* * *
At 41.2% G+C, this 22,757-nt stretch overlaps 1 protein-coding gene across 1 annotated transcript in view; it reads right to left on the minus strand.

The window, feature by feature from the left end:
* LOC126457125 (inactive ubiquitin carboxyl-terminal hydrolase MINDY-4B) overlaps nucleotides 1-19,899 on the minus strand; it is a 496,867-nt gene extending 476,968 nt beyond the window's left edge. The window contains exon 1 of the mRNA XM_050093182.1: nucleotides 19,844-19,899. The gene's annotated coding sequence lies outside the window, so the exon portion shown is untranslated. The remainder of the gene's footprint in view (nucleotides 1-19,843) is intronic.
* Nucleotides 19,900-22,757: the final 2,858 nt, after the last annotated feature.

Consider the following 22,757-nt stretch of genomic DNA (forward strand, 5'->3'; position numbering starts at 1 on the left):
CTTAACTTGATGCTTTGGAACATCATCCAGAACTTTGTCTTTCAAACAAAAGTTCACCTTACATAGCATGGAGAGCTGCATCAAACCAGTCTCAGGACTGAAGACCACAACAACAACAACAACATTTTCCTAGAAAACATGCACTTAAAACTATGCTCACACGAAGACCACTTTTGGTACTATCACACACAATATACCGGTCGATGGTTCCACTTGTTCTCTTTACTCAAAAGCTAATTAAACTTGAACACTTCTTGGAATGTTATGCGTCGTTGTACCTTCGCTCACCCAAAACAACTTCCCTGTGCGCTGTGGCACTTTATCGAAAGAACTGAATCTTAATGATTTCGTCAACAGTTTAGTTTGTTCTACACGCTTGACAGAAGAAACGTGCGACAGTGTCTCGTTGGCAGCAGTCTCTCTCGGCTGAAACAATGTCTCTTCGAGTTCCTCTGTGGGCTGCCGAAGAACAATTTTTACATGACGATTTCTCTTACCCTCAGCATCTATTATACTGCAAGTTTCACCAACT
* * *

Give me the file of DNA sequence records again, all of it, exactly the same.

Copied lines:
At 41.2% G+C, this 22,757-nt stretch overlaps 1 protein-coding gene across 1 annotated transcript in view; it reads right to left on the minus strand.

The window, feature by feature from the left end:
* LOC126457125 (inactive ubiquitin carboxyl-terminal hydrolase MINDY-4B) overlaps nucleotides 1-19,899 on the minus strand; it is a 496,867-nt gene extending 476,968 nt beyond the window's left edge. The window contains exon 1 of the mRNA XM_050093182.1: nucleotides 19,844-19,899. The gene's annotated coding sequence lies outside the window, so the exon portion shown is untranslated. The remainder of the gene's footprint in view (nucleotides 1-19,843) is intronic.
* Nucleotides 19,900-22,757: the final 2,858 nt, after the last annotated feature.

Consider the following 22,757-nt stretch of genomic DNA (forward strand, 5'->3'; position numbering starts at 1 on the left):
CTTAACTTGATGCTTTGGAACATCATCCAGAACTTTGTCTTTCAAACAAAAGTTCACCTTACATAGCATGGAGAGCTGCATCAAACCAGTCTCAGGACTGAAGACCACAACAACAACAACAACATTTTCCTAGAAAACATGCACTTAAAACTATGCTCACACGAAGACCACTTTTGGTACTATCACACACAATATACCGGTCGATGGTTCCACTTGTTCTCTTTACTCAAAAGCTAATTAAACTTGAACACTTCTTGGAATGTTATGCGTCGTTGTACCTTCGCTCACCCAAAACAACTTCCCTGTGCGCTGTGGCACTTTATCGAAAGAACTGAATCTTAATGATTTCGTCAACAGTTTAGTTTGTTCTACACGCTTGACAGAAGAAACGTGCGACAGTGTCTCGTTGGCAGCAGTCTCTCTCGGCTGAAACAATGTCTCTTCGAGTTCCTCTGTGGGCTGCCGAAGAACAATTTTTACATGACGATTTCTCTTACCCTCAGCATCTATTATACTGCAAGTTTCACCAACT